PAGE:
Monday August 30, 2004 - 22:01:05 GMT
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Dollar: DailyFX Forex Fundamentals 08-30-04
DailyFX Forex Fundamentals 08-30-04
By Kathy Lien, Chief Strategist of www.dailyfx.com
· Dollar Softens As Consumers Spend More While Making Less
· Japanese Retail Sales Rebound After 4 Months of Declines
· British Pound Lingers Below 1.80 With London Markets Closed
With London closed for a banking holiday today, the euro gradually grinded higher against the dollar after having momentarily dipped below the psychologically important 1.20 level. Although many market participants expect a quiet week, with a good number of traders away enjoying the last week of summer or participating in the numerous events surrounding the Republic National Convention, we believe that the lack of market participants in the context of a very heavy economic calendar could cause unexpected volatility. There is a good number of important data scheduled for release from the US this week, the most anticipated of which, is of course the monthly non-farm payrolls report due on Friday. Beginning tomorrow, we should see some position setting ahead of payrolls. Italy released retail sales, CPI and PPI this morning. Retail sales, which tend to be a volatile dataset, rebounded after the drop in May. Consumer prices increased 0.2% in the month of August on the back of higher energy costs. Producer prices, which were for the month of July, grew at a slower than expected pace of 0.3%, up from 0.2% in the previous month. Tomorrow, we are expecting French employment data, and the CPI estimate for the entire Eurozone. Unemployment is expected to remain at its 4˝ year high of 9.9%, while consumer prices for the region are expected to increase at a faster pace in the month of August.
The dollar is currently at an important crossroad. As mentioned in our euro commentary, 1.20 and 1.1950 are critical levels for the single currency. This week brings information that is significant enough to determine if will see a sustained move higher in the dollar. Although last week we saw some positive, but mostly mixed data from the US, the dollar was able to gain ground as oil prices eased following a curtailment of the violence in Iraq. Today, we had personal income and spending data for the month of July. The data indicates that consumers are making less, but spending more. Personal income increased a less than expected 0.1% in the month of July, while spending increased a more than expected 0.8% in the same month. Both the PCE deflator and the core PCE, which are measures of inflation, were right in line with expectations. Tomorrow we are expecting the Chicago PMI report and consumer confidence. The PMI report is expected to reflect the same slowdown in the manufacturing sector that we saw in the Philly Fed survey released earlier this month. As for confidence, with companies adding less jobs and oil prices having increased to a high of $49.40 on August 20th, the headline number of the Conference Board’s survey of consumer optimism is expected to deteriorate.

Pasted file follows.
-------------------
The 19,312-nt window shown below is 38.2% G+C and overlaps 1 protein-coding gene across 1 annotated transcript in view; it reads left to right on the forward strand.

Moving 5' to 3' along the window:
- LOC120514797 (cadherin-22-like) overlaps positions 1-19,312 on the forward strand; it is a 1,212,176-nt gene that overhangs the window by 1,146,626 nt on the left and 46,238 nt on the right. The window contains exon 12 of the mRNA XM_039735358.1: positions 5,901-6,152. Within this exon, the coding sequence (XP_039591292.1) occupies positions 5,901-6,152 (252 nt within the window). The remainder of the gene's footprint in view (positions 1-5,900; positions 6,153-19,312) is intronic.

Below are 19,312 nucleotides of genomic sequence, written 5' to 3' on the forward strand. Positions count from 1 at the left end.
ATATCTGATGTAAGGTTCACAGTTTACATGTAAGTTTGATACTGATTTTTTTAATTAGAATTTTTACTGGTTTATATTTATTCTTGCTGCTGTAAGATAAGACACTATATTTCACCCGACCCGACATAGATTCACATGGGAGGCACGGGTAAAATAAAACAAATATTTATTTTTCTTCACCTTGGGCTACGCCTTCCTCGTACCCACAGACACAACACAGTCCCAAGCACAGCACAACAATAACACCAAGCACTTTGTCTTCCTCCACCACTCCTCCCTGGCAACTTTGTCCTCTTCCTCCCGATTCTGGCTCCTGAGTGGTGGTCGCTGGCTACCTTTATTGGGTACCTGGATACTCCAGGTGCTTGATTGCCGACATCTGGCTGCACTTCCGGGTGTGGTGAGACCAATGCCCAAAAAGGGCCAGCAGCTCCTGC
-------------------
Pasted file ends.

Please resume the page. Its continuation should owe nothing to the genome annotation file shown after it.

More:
The British pound is hanging below the important 1.80 level in incredibly quiet trading. London markets were closed today for what is officially known as the “Late Summer Holiday.” As we have previously warned, the central bank’s more gradual approach towards monetary policy has taken a significant toll on the pound. Last week, we saw home loans and other housing data confirm that the series of rate hikes imposed by the central bank is finally successful in letting some air out of the housing market bubble. This means that the move lower makes sense, but we do want to warn that the sell off has been significant and has occurred within a short period of time, which increases the likelihood of a recovery. There is a modest amount of data from the United Kingdom this week, none of which should cause a sharp move in the pound. Instead, cable traders will be looking to the US data for direction.
The Japanese yen ended the US trading session generally unchanged despite more encouraging economic data. Retail sales ended its losing streak, or in other words, fourth straight month of declines in July. Although one month does not make a trend, it is certainly encouraging that consumers may finally be increasing spending. Economists were worried that softer income growth would inhibit spending, which may eventual hurt the economic recovery. Their fears were not completely abated since sales at large-scale retailers decreased for the fifth consecutive month. In the next 24 hours, there will be more important Japanese economic data, which could break the pair out of its recent range. The most important of which is the preliminary industrial production report, which is expected to rebound after the -1.3% dip in the month of June.
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